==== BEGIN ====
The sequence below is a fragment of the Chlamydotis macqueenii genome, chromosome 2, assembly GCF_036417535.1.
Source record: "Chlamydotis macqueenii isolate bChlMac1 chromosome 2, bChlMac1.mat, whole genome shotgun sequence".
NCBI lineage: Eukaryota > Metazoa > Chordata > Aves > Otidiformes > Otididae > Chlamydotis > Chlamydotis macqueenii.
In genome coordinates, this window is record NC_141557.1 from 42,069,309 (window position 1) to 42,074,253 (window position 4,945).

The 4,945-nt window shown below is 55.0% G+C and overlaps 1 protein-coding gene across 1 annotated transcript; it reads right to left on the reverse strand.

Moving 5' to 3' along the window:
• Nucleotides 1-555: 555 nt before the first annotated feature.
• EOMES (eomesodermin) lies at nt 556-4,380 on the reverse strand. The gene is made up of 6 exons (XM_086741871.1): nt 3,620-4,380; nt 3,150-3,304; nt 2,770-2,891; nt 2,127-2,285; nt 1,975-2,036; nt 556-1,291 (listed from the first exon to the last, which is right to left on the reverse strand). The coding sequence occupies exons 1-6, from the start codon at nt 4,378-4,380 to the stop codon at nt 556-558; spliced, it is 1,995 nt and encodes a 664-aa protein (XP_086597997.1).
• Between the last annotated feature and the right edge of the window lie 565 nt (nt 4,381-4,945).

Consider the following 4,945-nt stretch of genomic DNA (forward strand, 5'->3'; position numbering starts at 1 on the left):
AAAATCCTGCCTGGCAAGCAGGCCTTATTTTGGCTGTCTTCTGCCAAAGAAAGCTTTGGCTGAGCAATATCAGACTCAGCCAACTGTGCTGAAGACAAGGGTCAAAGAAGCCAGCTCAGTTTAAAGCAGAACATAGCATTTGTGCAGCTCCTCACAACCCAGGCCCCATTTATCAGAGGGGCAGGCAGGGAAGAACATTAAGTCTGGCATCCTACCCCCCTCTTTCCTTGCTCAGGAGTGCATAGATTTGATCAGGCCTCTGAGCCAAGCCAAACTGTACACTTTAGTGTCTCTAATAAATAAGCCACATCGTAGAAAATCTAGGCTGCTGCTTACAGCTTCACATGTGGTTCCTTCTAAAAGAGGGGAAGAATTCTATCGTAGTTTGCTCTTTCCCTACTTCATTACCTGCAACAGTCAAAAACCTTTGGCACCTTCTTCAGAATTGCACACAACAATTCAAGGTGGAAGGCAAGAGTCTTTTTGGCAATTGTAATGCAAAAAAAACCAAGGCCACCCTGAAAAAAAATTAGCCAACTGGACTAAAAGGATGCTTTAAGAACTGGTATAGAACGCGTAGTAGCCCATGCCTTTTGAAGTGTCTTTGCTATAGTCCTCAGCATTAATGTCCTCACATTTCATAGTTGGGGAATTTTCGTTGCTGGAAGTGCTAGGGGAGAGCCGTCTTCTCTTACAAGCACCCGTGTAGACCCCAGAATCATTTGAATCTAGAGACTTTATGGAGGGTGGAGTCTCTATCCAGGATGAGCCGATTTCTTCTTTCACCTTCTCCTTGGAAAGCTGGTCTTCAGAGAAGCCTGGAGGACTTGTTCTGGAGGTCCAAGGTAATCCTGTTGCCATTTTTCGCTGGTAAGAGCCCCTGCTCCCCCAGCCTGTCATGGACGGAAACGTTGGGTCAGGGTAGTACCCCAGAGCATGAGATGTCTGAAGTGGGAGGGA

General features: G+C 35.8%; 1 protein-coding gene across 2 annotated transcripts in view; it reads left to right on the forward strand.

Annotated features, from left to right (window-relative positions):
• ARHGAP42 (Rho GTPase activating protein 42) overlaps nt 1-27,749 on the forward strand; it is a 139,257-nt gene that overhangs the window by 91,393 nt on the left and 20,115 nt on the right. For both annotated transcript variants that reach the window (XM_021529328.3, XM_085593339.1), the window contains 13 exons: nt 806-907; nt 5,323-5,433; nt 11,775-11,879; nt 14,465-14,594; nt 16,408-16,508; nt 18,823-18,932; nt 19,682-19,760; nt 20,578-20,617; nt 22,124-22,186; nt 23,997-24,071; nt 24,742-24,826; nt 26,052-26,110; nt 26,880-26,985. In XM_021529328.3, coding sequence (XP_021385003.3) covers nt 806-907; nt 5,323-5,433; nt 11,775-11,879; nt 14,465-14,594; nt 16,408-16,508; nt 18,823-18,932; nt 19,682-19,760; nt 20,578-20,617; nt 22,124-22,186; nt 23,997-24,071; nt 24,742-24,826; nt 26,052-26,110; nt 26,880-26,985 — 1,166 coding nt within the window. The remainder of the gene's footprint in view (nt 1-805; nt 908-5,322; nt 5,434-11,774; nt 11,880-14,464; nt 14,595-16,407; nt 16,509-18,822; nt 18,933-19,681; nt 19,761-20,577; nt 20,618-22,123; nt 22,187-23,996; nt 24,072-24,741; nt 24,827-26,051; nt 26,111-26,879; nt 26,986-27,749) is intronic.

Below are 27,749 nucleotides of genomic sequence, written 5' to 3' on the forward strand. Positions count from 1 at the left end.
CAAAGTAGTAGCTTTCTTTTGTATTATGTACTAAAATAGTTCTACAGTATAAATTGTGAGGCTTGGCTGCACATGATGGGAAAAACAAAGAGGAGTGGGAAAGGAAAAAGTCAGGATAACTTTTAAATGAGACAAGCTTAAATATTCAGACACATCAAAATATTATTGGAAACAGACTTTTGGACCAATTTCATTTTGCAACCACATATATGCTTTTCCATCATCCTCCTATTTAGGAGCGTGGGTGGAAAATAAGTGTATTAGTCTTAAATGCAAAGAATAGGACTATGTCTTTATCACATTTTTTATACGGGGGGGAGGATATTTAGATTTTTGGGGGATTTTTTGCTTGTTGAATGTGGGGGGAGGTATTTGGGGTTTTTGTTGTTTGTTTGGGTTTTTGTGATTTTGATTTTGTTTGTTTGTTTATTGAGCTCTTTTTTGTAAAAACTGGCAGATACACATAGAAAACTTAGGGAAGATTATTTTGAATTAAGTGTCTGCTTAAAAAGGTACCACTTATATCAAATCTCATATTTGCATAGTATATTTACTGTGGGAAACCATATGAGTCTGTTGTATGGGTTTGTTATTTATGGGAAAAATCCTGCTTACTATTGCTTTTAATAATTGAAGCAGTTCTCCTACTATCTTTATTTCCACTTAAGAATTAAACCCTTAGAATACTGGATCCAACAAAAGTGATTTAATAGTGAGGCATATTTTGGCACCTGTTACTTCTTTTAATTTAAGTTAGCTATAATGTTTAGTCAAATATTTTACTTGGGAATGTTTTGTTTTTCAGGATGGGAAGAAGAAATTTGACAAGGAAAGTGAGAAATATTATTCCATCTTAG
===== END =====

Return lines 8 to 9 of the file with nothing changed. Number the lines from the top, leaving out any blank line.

• EOMES (eomesodermin) lies at nt 556-4,380 on the reverse strand. The gene is made up of 6 exons (XM_086741871.1): nt 3,620-4,380; nt 3,150-3,304; nt 2,770-2,891; nt 2,127-2,285; nt 1,975-2,036; nt 556-1,291 (listed from the first exon to the last, which is right to left on the reverse strand). The coding sequence occupies exons 1-6, from the start codon at nt 4,378-4,380 to the stop codon at nt 556-558; spliced, it is 1,995 nt and encodes a 664-aa protein (XP_086597997.1).
• Between the last annotated feature and the right edge of the window lie 565 nt (nt 4,381-4,945).